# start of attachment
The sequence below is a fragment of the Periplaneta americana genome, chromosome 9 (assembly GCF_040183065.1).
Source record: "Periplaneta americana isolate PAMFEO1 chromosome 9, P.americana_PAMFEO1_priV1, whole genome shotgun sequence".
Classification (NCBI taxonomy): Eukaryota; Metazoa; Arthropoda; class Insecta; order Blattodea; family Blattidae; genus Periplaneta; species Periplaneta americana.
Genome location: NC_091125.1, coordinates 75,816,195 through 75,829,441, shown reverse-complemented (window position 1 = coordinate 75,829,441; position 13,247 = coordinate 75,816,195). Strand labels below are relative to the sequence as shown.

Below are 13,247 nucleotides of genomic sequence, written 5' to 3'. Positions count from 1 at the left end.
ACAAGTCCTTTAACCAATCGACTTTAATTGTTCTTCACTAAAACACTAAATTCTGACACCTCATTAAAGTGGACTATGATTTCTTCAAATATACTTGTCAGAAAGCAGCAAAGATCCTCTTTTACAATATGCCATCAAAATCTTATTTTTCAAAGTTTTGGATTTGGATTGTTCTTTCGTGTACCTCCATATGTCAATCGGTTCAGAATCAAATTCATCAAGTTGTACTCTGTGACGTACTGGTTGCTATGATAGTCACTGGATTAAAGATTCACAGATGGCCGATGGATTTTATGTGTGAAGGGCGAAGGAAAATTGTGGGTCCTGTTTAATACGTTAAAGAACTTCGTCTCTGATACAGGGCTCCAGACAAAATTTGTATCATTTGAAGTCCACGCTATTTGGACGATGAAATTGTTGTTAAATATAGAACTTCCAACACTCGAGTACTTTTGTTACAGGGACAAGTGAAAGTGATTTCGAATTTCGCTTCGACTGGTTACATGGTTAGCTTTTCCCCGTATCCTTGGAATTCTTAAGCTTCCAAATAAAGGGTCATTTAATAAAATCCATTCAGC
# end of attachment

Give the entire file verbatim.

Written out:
The sequence below is a fragment of the Periplaneta americana genome, chromosome 9 (assembly GCF_040183065.1).
Source record: "Periplaneta americana isolate PAMFEO1 chromosome 9, P.americana_PAMFEO1_priV1, whole genome shotgun sequence".
Classification (NCBI taxonomy): Eukaryota; Metazoa; Arthropoda; class Insecta; order Blattodea; family Blattidae; genus Periplaneta; species Periplaneta americana.
Genome location: NC_091125.1, coordinates 75,816,195 through 75,829,441, shown reverse-complemented (window position 1 = coordinate 75,829,441; position 13,247 = coordinate 75,816,195). Strand labels below are relative to the sequence as shown.

Below are 13,247 nucleotides of genomic sequence, written 5' to 3'. Positions count from 1 at the left end.
ACAAGTCCTTTAACCAATCGACTTTAATTGTTCTTCACTAAAACACTAAATTCTGACACCTCATTAAAGTGGACTATGATTTCTTCAAATATACTTGTCAGAAAGCAGCAAAGATCCTCTTTTACAATATGCCATCAAAATCTTATTTTTCAAAGTTTTGGATTTGGATTGTTCTTTCGTGTACCTCCATATGTCAATCGGTTCAGAATCAAATTCATCAAGTTGTACTCTGTGACGTACTGGTTGCTATGATAGTCACTGGATTAAAGATTCACAGATGGCCGATGGATTTTATGTGTGAAGGGCGAAGGAAAATTGTGGGTCCTGTTTAATACGTTAAAGAACTTCGTCTCTGATACAGGGCTCCAGACAAAATTTGTATCATTTGAAGTCCACGCTATTTGGACGATGAAATTGTTGTTAAATATAGAACTTCCAACACTCGAGTACTTTTGTTACAGGGACAAGTGAAAGTGATTTCGAATTTCGCTTCGACTGGTTACATGGTTAGCTTTTCCCCGTATCCTTGGAATTCTTAAGCTTCCAAATAAAGGGTCATTTAATAAAATCCATTCAGC